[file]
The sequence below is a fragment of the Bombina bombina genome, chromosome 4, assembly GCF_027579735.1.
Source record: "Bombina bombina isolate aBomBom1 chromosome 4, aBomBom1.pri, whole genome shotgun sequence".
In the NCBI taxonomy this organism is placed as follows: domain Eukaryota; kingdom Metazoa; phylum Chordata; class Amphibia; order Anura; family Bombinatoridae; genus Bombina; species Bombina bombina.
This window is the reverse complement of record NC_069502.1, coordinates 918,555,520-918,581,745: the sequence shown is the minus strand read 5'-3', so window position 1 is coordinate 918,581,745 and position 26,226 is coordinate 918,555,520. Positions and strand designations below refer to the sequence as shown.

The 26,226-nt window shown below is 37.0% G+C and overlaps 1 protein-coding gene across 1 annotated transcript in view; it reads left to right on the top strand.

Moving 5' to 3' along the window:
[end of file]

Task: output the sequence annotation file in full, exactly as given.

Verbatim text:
The sequence below is a fragment of the Bombina bombina genome, chromosome 4, assembly GCF_027579735.1.
Source record: "Bombina bombina isolate aBomBom1 chromosome 4, aBomBom1.pri, whole genome shotgun sequence".
In the NCBI taxonomy this organism is placed as follows: domain Eukaryota; kingdom Metazoa; phylum Chordata; class Amphibia; order Anura; family Bombinatoridae; genus Bombina; species Bombina bombina.
This window is the reverse complement of record NC_069502.1, coordinates 918,555,520-918,581,745: the sequence shown is the minus strand read 5'-3', so window position 1 is coordinate 918,581,745 and position 26,226 is coordinate 918,555,520. Positions and strand designations below refer to the sequence as shown.

The 26,226-nt window shown below is 37.0% G+C and overlaps 1 protein-coding gene across 1 annotated transcript in view; it reads left to right on the top strand.

Moving 5' to 3' along the window: